Newsletter – March 2019

On the Amendments to Hong Kong’s Extradition Law

The Amendments

  • Includes the rest of the People’s Republic of China in one-off extradition arrangements.
  • Excludes nine items of offences (deemed “white collar crimes”) from such case-based surrenders
  • Excludes the Legislative Council from the vetting process, making the chief executive the only person who may initiate case-based “special arrangements.” 
For a simple explanation, please check out Au Nok-hin’s briefing pack here.
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Implications in Hong Kong

  • Any person of any nationality in Hong Kong or passing by Hong Kong to be extradited to Mainland China
  • Worrying given the precedent of the disappearance of the Causeway Bay booksellers.
  • Journalists and activists are particularly under threat with the new amendments.
Reactions

  • The European Union has also conveyed its concerns directly to the government.
    “We are concerned about the effect amendments could have on EU citizens, either residing in Hong Kong or passing through it, and about the possibility of the re-surrender of fugitives. Satisfactory safeguards should be enforced in case of ad hoc extradition. We have conveyed our concerns to the Hong Kong authorities.”
  • The Hong Kong General Chamber of Commerce and the Chinese Manufacturers’ Association of Hong Kong both expressed their worry of the broad coverage by the Fugitive Offenders Ordinance.
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Controversy in Taiwan

  • The government justified the need and the time crunch for the amendments by stating the homicide case in Taiwan. The problem herein lies in the fact that as a solution, the government included Taiwan in “the rest of the People’s Republic of China,”  making it an issue of sovereignty.
  • Three lawmakers from Hong Kong – Eddie Chu, Raymond Chan, and Charles Mok, James To, and former lawmaker Nathan Law went to Taiwan in early March
  • Taiwan Legislative Yuan passed a provisional proposal stating that it would only accept extradition arrangements between Hong Kong and Taiwan without including Mainland China.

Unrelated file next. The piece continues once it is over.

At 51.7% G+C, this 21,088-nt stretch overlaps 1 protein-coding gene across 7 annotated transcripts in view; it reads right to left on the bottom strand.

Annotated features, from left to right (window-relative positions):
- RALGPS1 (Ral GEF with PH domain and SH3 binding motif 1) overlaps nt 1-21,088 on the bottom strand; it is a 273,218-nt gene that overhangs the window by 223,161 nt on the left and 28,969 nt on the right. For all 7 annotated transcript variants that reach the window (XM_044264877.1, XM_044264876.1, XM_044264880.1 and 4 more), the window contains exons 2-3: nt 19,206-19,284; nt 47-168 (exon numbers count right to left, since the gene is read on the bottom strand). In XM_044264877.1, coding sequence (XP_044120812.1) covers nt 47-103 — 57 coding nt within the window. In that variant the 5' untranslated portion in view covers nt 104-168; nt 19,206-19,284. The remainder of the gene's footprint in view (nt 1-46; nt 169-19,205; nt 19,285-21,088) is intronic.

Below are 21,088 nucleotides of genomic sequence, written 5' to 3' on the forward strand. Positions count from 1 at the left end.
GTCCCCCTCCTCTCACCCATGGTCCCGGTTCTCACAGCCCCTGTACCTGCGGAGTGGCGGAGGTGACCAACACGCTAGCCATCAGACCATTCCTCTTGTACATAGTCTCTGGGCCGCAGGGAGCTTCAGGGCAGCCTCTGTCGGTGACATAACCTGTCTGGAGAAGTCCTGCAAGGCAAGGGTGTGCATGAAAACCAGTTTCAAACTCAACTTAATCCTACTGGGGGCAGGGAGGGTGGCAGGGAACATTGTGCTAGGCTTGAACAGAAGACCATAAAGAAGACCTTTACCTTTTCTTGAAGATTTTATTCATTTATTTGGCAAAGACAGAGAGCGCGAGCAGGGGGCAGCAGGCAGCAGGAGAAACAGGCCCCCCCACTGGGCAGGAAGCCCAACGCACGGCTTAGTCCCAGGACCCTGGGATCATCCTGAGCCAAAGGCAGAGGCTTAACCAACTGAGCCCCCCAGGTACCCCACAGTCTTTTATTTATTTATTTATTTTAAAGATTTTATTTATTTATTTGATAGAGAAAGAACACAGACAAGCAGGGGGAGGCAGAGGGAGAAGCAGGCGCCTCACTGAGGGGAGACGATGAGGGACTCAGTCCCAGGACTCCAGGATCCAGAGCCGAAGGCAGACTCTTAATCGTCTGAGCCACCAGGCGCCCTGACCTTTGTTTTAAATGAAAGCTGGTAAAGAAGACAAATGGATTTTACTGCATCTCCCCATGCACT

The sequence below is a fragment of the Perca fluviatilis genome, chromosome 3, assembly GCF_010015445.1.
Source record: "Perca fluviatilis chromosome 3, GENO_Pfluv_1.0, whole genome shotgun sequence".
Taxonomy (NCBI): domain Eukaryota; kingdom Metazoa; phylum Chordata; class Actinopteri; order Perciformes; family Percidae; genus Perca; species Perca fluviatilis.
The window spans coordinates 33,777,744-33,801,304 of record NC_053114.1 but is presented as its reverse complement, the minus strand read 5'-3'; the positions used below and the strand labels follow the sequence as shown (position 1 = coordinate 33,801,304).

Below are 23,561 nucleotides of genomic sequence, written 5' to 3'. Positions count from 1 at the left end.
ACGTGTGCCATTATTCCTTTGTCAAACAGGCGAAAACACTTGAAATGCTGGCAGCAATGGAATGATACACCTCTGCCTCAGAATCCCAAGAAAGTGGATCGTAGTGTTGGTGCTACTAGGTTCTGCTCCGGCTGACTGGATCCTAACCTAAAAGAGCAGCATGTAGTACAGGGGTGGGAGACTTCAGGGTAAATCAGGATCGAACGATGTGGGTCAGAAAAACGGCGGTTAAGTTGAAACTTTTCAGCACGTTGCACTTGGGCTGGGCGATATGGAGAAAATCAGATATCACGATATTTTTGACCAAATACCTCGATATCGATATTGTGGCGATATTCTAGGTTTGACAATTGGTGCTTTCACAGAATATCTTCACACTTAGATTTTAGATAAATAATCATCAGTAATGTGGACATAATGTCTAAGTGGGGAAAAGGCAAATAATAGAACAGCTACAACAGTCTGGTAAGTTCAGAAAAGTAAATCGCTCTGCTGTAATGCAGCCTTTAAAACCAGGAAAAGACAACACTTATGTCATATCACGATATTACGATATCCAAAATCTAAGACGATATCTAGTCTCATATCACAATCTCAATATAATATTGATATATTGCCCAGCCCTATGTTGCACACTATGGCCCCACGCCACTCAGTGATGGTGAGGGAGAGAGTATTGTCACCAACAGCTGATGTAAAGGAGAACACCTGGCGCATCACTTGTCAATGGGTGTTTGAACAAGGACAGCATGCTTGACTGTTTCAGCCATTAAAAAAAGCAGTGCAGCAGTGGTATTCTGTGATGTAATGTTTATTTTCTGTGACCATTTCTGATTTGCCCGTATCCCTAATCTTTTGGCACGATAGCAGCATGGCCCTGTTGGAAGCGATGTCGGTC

• Later in March, officials from Taiwan’s Mainland Affairs Council criticised the Security Bureau’s proposal, and said it might issue a travel alert for Hong Kong if the government decides to continue with the bill.
Opinion Pieces

  • Barrister, politician and former legislative councillor Margaret Ng has been very vocal on the subject. She notably said during interviews that the proposed amendments to the Fugitive Offenders Ordinance may be even more vicious that the legislation of Article 23, and that journalists will be vulnerable under the updated Ordinance. You may read more from her Q&A with Stand News here. [only available in Chinese]
  • Martin Lee, pro-democracy veteran, senior counsel and former legislative councillor also wrote on the topic of the Fugitive Offenders Ordinance, addressing the business community to stay vigilant, just because the nine economic items of crime were taken out does not mean that they are safe from extradition. You may read more from his piece in Apple Daily here. [only available in Chinese]
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Input by Legal Experts

  • Chairman of the Bar Association Philip Dykes said that the government’s claim that the amendment fixes a loophole in the extradition law is false, that there is no loophole. He is also concerned by the lack of access to fair trial in Mainland China. The Bar Association issued two pieces of observation on the amendments :
  • Honorary Senior Counsel Johannes Chan noted the lack of proper public consultation, the destruction it may cause to the One Country Two Systems framework, and agreeing with the Bar Association on the lack of loophole that needs to be filled.
  • NYU Law Professor Jerome Cohen stated his concerns for the protection of human rights once the amendments go through, and the US, Canada, and the UK’s reason for not signing on a long-term extradition agreement with China being its pervasive justice system.
Reports on Hong Kong Published in March

UK Parliament Joint Committee on Human Rights Report
The UK Six-Monthly Report on Hong Kong
US-Hong Kong Policy Act Report
US Country Reports on Human Rights Practices for 2018
Hong Kong Submissions to the UN General Discussion on the Right to Peaceful Assembly

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